Many orga­ni­za­tions may not be aware of the vari­ety of well­ness pro­gram tools and resources avail­able to them. First, look to your ben­e­fits insur­ance con­sul­tant. Qual­i­fied, rep­utable ben­e­fit con­sult­ing firms now have cre­den­tialed well­ness pro­gram man­agers or coor­di­na­tors on staff to work along­side you and your team. Con­sul­tants can help nav­i­gate what is avail­able to you from your insur­ance car­ri­er or third par­ty admin­is­tra­tor and are like­ly tapped into local and nation­al resources, well­ness ven­dors, and oth­er work­place well­ness tools. One of the best parts of my role as a Well­ness Pro­gram Man­ag­er is to share my pas­sion for well­ness with our clients and help them design a sus­tain­able pro­gram. If you have a ben­e­fits con­sul­tant that is not pro­vid­ing this lev­el of sup­port or staff, it is worth inquiring.

Estab­lish a part­ner­ship with a well­ness ven­dor. This is one resource that is often over­looked because orga­ni­za­tions try to do it them­selves. Sus­tain­able pro­grams have ven­dors that can design pro­grams based on need and risk, man­age day-to-day pro­gram tasks, pro­vide ongo­ing report­ing, and rec­om­mend best prac­tices for goal achievement.

Over the last few years, hun­dreds of new well­ness ven­dors have entered the mar­ket­place. I have worked with great ven­dors and ven­dors that I will not work with again. Employ­ers should not set­tle for a “cook­ie cut­ter” pro­gram. Look for a part­ner that shares a sim­i­lar view on well­ness, one who will cus­tomize a pro­gram to sat­is­fy your organization’s objec­tives. Ensure that you part­ner with a ven­dor that offers actu­al guid­ance and man­age­ment of your pro­gram. CAUTION: Many ven­dors pro­mote account man­age­ment as a top ser­vice they pro­vide, but few deliv­er. A great way to find the right ven­dor is through the part­ner­ships your employ­ee ben­e­fits con­sul­tant has estab­lished or from oth­er busi­ness refer­rals and tes­ti­mo­ni­als. When I place a client with a ven­dor, the most impor­tant thing I look for is the type of ser­vice my client will receive. Accept noth­ing but high qual­i­ty and service.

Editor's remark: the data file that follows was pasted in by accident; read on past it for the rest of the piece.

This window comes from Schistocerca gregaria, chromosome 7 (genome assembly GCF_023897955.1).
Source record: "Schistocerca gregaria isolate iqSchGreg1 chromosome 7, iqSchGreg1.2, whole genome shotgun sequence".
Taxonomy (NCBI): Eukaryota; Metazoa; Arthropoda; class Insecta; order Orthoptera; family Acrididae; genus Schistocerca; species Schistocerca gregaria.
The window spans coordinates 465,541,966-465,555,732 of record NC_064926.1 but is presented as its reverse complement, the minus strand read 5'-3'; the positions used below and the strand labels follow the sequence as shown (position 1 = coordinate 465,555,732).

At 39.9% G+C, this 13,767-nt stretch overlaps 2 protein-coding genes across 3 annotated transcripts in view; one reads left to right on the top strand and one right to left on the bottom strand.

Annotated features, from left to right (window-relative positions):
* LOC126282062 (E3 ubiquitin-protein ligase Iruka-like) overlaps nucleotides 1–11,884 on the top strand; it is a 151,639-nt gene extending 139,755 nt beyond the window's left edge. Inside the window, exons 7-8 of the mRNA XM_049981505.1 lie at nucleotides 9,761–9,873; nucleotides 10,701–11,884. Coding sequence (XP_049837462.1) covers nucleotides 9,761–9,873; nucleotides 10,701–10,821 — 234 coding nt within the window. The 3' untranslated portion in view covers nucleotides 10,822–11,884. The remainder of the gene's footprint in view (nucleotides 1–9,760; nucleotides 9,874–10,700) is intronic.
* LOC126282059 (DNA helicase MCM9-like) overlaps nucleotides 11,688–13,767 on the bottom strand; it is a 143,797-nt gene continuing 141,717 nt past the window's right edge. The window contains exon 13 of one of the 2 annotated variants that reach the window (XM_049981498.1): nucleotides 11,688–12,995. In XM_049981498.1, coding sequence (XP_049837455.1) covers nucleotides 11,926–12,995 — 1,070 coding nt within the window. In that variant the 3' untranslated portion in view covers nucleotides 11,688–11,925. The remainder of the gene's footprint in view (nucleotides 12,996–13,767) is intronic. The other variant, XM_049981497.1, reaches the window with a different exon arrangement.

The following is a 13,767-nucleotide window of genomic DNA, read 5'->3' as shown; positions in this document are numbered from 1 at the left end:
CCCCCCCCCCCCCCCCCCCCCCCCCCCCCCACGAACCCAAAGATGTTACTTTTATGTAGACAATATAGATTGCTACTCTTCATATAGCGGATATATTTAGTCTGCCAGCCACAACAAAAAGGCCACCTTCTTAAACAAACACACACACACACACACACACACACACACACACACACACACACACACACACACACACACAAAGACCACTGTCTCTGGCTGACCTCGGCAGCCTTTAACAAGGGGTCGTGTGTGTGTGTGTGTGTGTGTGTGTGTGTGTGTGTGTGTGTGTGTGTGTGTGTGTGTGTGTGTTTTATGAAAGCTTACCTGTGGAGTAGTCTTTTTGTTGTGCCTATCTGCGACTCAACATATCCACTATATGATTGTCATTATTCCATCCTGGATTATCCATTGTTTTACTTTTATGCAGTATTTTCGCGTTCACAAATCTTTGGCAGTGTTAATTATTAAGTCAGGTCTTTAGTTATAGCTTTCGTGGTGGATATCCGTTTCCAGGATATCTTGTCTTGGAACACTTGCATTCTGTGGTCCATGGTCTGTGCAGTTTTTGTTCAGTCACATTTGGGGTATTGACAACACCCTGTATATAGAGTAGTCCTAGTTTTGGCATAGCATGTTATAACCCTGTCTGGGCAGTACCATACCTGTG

Sub­scribe to the UBA blog for part 2 in this series, which will cov­er the final steps to suc­cess­ful­ly set up a pro­gram with the right sup­port, tools, part­ners, and ini­tial incentives.

For addi­tion­al trends among well­ness pro­grams, down­load In UBA’s new whitepa­per: “Well­ness Pro­grams — Good for You & Good for Your Orga­ni­za­tion”.

To under­stand legal require­ments for well­ness pro­grams, request UBA’s ACA Advi­sor, “Under­stand­ing Well­ness Pro­grams and Their Legal Require­ments,” which reviews the five most crit­i­cal ques­tions that well­ness pro­gram spon­sors should ask and work through to deter­mine the oblig­a­tions of their well­ness pro­gram under the ACA, HIPAA, ADA, GINA, and ERISA, as well as con­sid­er­a­tions for well­ness pro­grams that involve tobac­co use in any way. With over 20 pages of com­pre­hen­sive guid­ance, exam­ples and fre­quent­ly asked ques­tions, this is an invalu­able employ­er resource.

For the lat­est sta­tis­tics from the UBA sur­vey exam­in­ing well­ness pro­gram design among 19,557 health plans and 11,524 employ­ers, pre-order UBA’s 2016 Health Plan Sur­vey Exec­u­tive Sum­ma­ry which will be avail­able to the pub­lic in late September.

Orig­i­nal­ly pub­lished by Unit­ed Ben­e­fit Advi­sors — Read More